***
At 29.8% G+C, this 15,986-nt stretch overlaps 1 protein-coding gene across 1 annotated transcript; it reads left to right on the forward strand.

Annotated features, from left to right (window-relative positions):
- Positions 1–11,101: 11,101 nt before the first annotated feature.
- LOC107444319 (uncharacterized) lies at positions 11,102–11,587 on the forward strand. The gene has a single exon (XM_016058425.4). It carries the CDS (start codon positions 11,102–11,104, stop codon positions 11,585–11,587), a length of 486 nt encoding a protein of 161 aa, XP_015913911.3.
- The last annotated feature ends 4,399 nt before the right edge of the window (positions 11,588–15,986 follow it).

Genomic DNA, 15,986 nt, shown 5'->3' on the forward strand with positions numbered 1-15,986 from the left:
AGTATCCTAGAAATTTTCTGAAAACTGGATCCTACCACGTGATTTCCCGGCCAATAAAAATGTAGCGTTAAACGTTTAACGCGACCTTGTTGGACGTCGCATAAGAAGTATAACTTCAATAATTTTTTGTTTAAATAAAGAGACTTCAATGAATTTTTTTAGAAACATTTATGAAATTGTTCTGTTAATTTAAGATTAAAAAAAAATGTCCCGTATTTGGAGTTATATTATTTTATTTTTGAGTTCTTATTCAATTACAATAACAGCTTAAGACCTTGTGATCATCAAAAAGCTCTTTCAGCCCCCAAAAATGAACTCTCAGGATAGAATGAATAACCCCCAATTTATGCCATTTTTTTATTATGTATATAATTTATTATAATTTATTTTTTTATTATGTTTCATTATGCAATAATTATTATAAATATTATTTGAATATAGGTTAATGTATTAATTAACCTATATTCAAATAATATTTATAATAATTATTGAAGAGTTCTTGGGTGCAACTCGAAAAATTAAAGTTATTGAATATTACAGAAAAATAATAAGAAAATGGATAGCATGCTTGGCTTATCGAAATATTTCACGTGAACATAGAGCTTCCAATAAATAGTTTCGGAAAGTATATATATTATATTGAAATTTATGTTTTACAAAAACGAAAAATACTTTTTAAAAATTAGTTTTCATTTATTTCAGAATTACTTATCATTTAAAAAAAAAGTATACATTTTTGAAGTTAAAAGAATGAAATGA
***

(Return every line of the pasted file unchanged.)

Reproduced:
At 29.8% G+C, this 15,986-nt stretch overlaps 1 protein-coding gene across 1 annotated transcript; it reads left to right on the forward strand.

Annotated features, from left to right (window-relative positions):
- Positions 1–11,101: 11,101 nt before the first annotated feature.
- LOC107444319 (uncharacterized) lies at positions 11,102–11,587 on the forward strand. The gene has a single exon (XM_016058425.4). It carries the CDS (start codon positions 11,102–11,104, stop codon positions 11,585–11,587), a length of 486 nt encoding a protein of 161 aa, XP_015913911.3.
- The last annotated feature ends 4,399 nt before the right edge of the window (positions 11,588–15,986 follow it).

Genomic DNA, 15,986 nt, shown 5'->3' on the forward strand with positions numbered 1-15,986 from the left:
AGTATCCTAGAAATTTTCTGAAAACTGGATCCTACCACGTGATTTCCCGGCCAATAAAAATGTAGCGTTAAACGTTTAACGCGACCTTGTTGGACGTCGCATAAGAAGTATAACTTCAATAATTTTTTGTTTAAATAAAGAGACTTCAATGAATTTTTTTAGAAACATTTATGAAATTGTTCTGTTAATTTAAGATTAAAAAAAAATGTCCCGTATTTGGAGTTATATTATTTTATTTTTGAGTTCTTATTCAATTACAATAACAGCTTAAGACCTTGTGATCATCAAAAAGCTCTTTCAGCCCCCAAAAATGAACTCTCAGGATAGAATGAATAACCCCCAATTTATGCCATTTTTTTATTATGTATATAATTTATTATAATTTATTTTTTTATTATGTTTCATTATGCAATAATTATTATAAATATTATTTGAATATAGGTTAATGTATTAATTAACCTATATTCAAATAATATTTATAATAATTATTGAAGAGTTCTTGGGTGCAACTCGAAAAATTAAAGTTATTGAATATTACAGAAAAATAATAAGAAAATGGATAGCATGCTTGGCTTATCGAAATATTTCACGTGAACATAGAGCTTCCAATAAATAGTTTCGGAAAGTATATATATTATATTGAAATTTATGTTTTACAAAAACGAAAAATACTTTTTAAAAATTAGTTTTCATTTATTTCAGAATTACTTATCATTTAAAAAAAAAGTATACATTTTTGAAGTTAAAAGAATGAAATGA